Ponce Financial Group, Bronx, NY (PDLB)

A New York Case of Self-Serving Bank Conversion

Photo of Subway Station in Bronx, NY
Ponce Financial Group stands out amongst its peers in the northeastern US, but not in a good way.

Despite receiving $225M of preferred funding (i.e., no interest for two years) in June 2022 from the U.S. Emergency Capital Investment Program (ECIP),  PDLB remains unprofitable. Meanwhile, Management's deployment of capital has been as unusual as it is self-serving.

PDLB is a walking invitation for shareholders who meet the SEC Rule §240.14a-8 criteria to submit proposals recommending that Management put Ponce Bank up for sale first chance it can (i.e., January 2025). 

Per Ponce Financial's April 2023 Proxy, the deadline to submit a shareholder proposal is December 29, 2023.

Disclosure: As of this posting, I don't own any shares of PDLB.

Prospective Buyers

Any of these area banks should be able to cut costs and better utilize Ponce Bank's assets by acquiring Ponce near book value:

Apple Bank, New York, NY (private)
Dime Community Bank, Bronx, NY (DCOM)
Emigrant Savings, New York, NY (private)

Financial Snapshot
as of 09/30/2023

Total assets:
Tangible book value per share:   
NPAs to assets:
Price to book:
Market cap:
Dividend yield:
Trailing 12-month ROA:
Trailing 12-month ROE:


Steven A. Tsavaris, Chairman
Carlos P. Naudon, President and CEO
Sergio Vaccaro, CFO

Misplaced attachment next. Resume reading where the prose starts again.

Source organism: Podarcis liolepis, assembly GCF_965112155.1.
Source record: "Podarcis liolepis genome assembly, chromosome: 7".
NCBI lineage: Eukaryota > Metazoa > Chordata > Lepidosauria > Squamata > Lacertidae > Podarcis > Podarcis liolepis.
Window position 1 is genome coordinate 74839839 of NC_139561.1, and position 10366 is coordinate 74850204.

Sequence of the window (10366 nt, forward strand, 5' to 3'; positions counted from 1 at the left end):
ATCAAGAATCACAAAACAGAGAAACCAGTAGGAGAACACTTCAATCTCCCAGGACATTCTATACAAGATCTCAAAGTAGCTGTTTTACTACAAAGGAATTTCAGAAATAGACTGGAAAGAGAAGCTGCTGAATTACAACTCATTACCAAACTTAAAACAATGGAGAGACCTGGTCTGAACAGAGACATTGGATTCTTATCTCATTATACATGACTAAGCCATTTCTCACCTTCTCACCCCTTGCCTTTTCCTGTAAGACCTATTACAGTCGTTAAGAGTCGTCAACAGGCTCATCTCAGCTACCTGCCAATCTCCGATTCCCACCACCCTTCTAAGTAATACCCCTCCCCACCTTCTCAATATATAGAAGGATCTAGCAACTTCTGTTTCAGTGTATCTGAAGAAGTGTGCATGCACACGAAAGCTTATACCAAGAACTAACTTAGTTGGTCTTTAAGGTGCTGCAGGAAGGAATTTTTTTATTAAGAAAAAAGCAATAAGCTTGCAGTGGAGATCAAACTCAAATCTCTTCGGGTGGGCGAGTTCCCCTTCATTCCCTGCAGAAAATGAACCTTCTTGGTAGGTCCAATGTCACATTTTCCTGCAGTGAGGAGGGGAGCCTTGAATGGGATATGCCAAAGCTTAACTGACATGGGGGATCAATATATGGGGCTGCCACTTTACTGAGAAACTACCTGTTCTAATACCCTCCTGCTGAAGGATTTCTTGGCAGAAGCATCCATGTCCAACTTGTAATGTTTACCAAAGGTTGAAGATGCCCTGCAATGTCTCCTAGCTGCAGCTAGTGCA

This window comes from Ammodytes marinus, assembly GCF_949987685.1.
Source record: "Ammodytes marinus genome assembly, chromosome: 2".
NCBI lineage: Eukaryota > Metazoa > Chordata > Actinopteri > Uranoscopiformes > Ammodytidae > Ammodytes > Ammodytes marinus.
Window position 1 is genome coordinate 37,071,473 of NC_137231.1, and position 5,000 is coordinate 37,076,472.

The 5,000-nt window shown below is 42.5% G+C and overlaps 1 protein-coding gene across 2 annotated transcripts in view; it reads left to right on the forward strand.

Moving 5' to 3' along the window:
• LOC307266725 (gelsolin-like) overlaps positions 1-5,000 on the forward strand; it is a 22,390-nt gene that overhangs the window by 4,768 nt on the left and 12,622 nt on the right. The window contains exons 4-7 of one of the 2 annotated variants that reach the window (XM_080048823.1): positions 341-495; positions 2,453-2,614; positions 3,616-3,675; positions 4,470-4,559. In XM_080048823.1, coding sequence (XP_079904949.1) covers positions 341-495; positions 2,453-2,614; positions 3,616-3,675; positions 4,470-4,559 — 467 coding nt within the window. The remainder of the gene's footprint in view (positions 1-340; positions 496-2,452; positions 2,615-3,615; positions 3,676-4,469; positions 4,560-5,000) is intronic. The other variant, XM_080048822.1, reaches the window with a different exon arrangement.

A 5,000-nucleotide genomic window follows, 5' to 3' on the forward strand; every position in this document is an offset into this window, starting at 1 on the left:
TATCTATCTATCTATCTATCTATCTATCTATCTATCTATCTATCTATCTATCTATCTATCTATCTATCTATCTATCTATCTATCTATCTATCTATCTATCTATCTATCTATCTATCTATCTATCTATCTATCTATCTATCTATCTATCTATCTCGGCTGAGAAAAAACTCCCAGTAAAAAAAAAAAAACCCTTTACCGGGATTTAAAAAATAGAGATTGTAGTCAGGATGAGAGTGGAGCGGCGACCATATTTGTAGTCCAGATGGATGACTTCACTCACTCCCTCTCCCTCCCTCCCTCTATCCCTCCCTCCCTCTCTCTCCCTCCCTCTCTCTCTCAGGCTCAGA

Red Flags

It's easy to see how Ponce Bank has lost $37M since its January 2022 second step stock offering. It's less easy to understand Management's unusual capital investments and self-serving compensation strategies.
  • Just months after raising $122M in the stock offering, Ponce reported an $8M quarterly loss due to a fraudulent microlending program called Grain.
  • Not to be deterred, Ponce then partnered with unproven fintech startups SaveBetter LLC and LendingFront Technologies. 
  • Last October, Ponce spent $3M to purchase an interest in Latin American (!) payment processor Bamboo Payment
  • In spite of their poor performance and creative capital destruction, Tsvaris and Naudon paid themselves $4.9M over the past two years. 

Assets $2.6B $830M $907M $1.7B
Stock +/– – 10% + 25% - 2%+ 70%
Earnings* -$27.1M +$7.2M +$14.2M +$58.9M

* Since PDLB's January 2022 conversion



  1. Don’t any of the directors of these banks have a spine? This is awful governance. Or lack of.

  2. Thank you for reading and commenting. Sadly, you are correct. Most of the directors in this series on bank management teams needing a kick in the pants are spineless.